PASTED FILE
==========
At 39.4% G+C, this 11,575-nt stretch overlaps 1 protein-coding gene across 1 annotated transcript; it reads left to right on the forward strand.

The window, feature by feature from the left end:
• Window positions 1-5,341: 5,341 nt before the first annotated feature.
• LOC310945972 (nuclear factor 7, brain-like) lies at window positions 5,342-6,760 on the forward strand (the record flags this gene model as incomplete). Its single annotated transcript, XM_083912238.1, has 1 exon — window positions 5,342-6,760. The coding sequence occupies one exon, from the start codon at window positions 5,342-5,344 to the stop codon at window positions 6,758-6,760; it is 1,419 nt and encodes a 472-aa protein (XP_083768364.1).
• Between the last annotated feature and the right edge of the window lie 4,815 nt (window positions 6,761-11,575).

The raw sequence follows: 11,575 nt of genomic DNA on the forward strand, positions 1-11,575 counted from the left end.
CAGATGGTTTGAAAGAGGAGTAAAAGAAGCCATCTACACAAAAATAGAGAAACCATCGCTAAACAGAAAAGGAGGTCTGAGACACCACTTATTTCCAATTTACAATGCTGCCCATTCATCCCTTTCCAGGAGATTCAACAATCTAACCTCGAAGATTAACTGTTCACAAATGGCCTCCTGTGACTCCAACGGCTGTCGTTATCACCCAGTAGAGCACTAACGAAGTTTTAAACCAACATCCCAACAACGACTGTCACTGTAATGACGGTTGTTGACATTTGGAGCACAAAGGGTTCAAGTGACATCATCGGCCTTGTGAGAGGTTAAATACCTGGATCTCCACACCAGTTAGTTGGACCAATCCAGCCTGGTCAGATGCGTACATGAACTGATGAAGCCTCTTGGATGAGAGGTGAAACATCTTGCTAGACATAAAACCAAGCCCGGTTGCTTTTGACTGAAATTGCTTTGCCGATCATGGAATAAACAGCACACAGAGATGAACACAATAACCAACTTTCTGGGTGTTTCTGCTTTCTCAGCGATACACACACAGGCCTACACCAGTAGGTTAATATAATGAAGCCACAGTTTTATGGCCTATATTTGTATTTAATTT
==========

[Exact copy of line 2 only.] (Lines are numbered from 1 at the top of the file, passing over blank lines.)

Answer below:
The window, feature by feature from the left end: